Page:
Four strategies to stop customers fixating on price
A universal fear of companies is the chance that one or more of their products could be considered a commodity by their consumers.
Why is this so bad? If the customer views your product as a commodity, they will shop around for the best price, they will believe that there is no tangible benefit in buying from you over another supplier, thinking your product is equal to a host of other companies products.
Buyers in a commoditised market will focus on price, show scepticism, have low expectations on additional services, have low brand loyalty and have a very strong preference for swift and effortless transactions.
This is a bad situation for almost all businesses.
So what can you do to stop customers from fixating on the price of your goods?
1. Adopt a price structure that clarifies the benefit of your product
If you change the pricing structure of your product to reflect the value it delivers you will draw attention to, and educate the customer why they should spend a little more. When Goodyear realised their customers did not appreciate their efforts in extending tire life, they restructured their pricing to reflect the number of kilometres each of their tires would last. The change educated the consumer that not all tires are the same, that tires are not just a commodity and that it was worth paying more to get something better.
“Very price based on what is most distinctive about your offering”
- Marco Bertini & Luc Wathieu
2. Intentional Overpricing Raises Curiosity
Research that shows that when consumers are presented with a product that is priced higher than the market standard, they feel compelled take a closer look at your product and its value. This moment of stimulated curiosity presents an opportunity to break through the commodity approach of the consumer, and results in a greater awareness of your product’s value over the other, more commoditised options.
Careful overpricing forces the consumer to think on the products values and benefits
Research by Bertini and Wathieu showed that the most effective overpricing seemed to be between 50% and 80% above the market standard price.
3. Partition Prices
This strategy revolves around breaking down your product’s charge or service into several more line items in a way that highlights any potentially overlooked benefits. Research shows that :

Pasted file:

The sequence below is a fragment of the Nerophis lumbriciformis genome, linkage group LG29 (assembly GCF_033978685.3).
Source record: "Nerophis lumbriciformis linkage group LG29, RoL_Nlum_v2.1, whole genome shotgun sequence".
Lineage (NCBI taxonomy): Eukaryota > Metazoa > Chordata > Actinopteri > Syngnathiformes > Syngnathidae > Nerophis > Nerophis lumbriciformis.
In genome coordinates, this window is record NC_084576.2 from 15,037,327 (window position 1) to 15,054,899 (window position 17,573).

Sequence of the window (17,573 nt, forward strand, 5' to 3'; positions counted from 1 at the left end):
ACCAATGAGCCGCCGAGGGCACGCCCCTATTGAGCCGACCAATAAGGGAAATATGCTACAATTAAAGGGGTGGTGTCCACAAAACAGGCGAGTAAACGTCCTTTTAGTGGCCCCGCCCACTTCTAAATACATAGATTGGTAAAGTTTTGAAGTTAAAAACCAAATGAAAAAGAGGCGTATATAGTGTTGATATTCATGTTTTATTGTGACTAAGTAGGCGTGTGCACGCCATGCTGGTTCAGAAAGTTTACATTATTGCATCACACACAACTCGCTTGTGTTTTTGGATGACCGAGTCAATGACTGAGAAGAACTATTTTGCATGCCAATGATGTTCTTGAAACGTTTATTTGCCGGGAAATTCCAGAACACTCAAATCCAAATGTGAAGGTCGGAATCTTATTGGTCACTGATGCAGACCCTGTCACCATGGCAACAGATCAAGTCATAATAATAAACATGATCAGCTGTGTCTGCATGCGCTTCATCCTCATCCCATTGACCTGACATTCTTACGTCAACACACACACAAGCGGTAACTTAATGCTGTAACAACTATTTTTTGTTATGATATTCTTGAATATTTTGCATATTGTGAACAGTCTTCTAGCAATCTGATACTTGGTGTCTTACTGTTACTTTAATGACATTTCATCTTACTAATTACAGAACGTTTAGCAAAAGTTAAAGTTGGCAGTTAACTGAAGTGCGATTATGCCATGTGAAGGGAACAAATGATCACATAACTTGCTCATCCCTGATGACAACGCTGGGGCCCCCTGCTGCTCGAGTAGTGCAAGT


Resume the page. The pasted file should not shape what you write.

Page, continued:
“Presenting a cost as a set of smaller mandatory charges invites closer analysis and therefore increases the likelihood that a customer will revise a routine consumption behavior”
- Marco Bertini & Luc Wathieu
Bertini and Wathieu found that when you partition price, consumers will investigate the partitioning and this presents an opportunity to educate on quality and value that they may not have been aware of. This strategy only works however, when you actually have value and quality to draw attention to. Implementing this strategy to highlight standard features is more likely to annoy and frustrate consumers than deliver any marketing benefit.
4. Adopt a One-Price-Fits-All Strategy
Whenever you present to the consumer a list of different prices for similar offerings it has the unwanted effect of triggering the consumer’s focus on price. When Apple set the iTunes price for music at 99c (US) it felt fairer to the consumer than a mix of prices (usually caused by tactics such as price skimming) and forced the consumer to think on the benefits of the iTunes service instead. Research by Bertini & Wathieu showed that consumers were usually happier to accept a higher uniform price than accept a mix of prices, even when the mix of prices would result in a lower total cost.
All four of these methods attempt to draw focus away from price, towards the unique value of your product. They do this by either encouraging you to investigate the link between price and the key product benefits, or by making the price choice so simple (flat fee) they you move onto considering the key benefits.
What are your strategies to stop customers fixating on price? Not sure how price sensitive your customer base is? Look for these eight factors that indicate price sensitivity.
If you’d like to read more on these four strategies, then look for a copy of the Harvard Business Review article “How to Stop Customers from Fixating on Price” by Marco Bertini and Luc Wathieu, published May 2010.
Thoughts, comments? Hit me up below…